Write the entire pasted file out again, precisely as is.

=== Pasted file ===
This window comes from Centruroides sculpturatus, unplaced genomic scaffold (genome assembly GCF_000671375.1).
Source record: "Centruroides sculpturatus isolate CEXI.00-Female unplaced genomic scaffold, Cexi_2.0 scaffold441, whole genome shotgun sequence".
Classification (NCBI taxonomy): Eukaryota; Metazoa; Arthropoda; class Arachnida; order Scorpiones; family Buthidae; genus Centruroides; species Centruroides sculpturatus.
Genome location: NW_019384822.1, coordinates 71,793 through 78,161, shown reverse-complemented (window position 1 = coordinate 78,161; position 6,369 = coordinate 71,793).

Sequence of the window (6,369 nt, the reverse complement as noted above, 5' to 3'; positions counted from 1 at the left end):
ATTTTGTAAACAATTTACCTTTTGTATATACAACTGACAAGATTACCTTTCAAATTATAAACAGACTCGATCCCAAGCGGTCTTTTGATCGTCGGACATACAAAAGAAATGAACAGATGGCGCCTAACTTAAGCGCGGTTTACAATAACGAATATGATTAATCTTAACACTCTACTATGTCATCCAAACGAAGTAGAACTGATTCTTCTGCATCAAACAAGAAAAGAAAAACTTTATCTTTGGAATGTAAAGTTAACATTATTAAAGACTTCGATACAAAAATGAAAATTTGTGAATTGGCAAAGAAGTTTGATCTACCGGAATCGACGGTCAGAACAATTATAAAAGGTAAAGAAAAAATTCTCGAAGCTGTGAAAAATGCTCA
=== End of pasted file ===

This window comes from Centruroides sculpturatus, unplaced genomic scaffold (genome assembly GCF_000671375.1).
Source record: "Centruroides sculpturatus isolate CEXI.00-Female unplaced genomic scaffold, Cexi_2.0 scaffold441, whole genome shotgun sequence".
Classification (NCBI taxonomy): Eukaryota; Metazoa; Arthropoda; class Arachnida; order Scorpiones; family Buthidae; genus Centruroides; species Centruroides sculpturatus.
Genome location: NW_019384822.1, coordinates 71,793 through 78,161, shown reverse-complemented (window position 1 = coordinate 78,161; position 6,369 = coordinate 71,793).

Sequence of the window (6,369 nt, the reverse complement as noted above, 5' to 3'; positions counted from 1 at the left end):
ATTTTGTAAACAATTTACCTTTTGTATATACAACTGACAAGATTACCTTTCAAATTATAAACAGACTCGATCCCAAGCGGTCTTTTGATCGTCGGACATACAAAAGAAATGAACAGATGGCGCCTAACTTAAGCGCGGTTTACAATAACGAATATGATTAATCTTAACACTCTACTATGTCATCCAAACGAAGTAGAACTGATTCTTCTGCATCAAACAAGAAAAGAAAAACTTTATCTTTGGAATGTAAAGTTAACATTATTAAAGACTTCGATACAAAAATGAAAATTTGTGAATTGGCAAAGAAGTTTGATCTACCGGAATCGACGGTCAGAACAATTATAAAAGGTAAAGAAAAAATTCTCGAAGCTGTGAAAAATGCTCA